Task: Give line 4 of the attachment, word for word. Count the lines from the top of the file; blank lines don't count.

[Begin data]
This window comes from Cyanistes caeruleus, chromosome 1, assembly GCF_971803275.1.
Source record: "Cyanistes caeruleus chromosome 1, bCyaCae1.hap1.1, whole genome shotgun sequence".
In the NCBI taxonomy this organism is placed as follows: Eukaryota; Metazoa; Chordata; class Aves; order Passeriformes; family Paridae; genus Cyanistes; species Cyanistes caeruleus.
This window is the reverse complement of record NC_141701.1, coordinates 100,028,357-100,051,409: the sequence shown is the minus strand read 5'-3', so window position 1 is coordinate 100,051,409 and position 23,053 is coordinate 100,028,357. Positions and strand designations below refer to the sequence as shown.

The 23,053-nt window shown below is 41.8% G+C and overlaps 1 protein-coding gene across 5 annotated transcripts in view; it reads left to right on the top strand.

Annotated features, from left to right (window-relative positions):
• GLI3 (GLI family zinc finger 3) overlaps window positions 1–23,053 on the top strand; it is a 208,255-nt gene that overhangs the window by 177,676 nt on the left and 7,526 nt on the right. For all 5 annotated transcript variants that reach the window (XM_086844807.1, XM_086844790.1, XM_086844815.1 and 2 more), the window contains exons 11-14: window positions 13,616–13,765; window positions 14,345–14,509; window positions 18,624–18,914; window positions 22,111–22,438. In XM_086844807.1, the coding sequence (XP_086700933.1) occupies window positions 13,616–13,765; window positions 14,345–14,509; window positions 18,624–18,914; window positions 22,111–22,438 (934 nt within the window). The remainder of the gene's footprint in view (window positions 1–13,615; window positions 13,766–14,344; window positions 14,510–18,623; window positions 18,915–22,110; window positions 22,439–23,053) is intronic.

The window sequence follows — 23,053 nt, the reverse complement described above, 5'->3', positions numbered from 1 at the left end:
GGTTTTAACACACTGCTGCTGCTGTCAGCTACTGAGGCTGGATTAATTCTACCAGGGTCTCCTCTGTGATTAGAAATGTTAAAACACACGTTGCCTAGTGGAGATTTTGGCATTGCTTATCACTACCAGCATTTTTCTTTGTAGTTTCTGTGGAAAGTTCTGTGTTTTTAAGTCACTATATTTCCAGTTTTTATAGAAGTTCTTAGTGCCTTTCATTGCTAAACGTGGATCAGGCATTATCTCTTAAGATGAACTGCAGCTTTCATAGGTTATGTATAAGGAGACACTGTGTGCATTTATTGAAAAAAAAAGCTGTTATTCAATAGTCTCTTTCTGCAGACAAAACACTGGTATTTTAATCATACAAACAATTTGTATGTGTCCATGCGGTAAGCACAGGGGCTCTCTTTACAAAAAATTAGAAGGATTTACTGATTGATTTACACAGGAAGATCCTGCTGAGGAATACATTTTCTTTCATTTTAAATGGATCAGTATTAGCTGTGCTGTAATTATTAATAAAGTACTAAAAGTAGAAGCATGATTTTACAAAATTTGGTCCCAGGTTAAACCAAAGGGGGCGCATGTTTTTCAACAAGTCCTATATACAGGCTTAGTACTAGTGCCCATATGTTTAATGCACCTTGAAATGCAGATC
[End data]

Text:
This window is the reverse complement of record NC_141701.1, coordinates 100,028,357-100,051,409: the sequence shown is the minus strand read 5'-3', so window position 1 is coordinate 100,051,409 and position 23,053 is coordinate 100,028,357. Positions and strand designations below refer to the sequence as shown.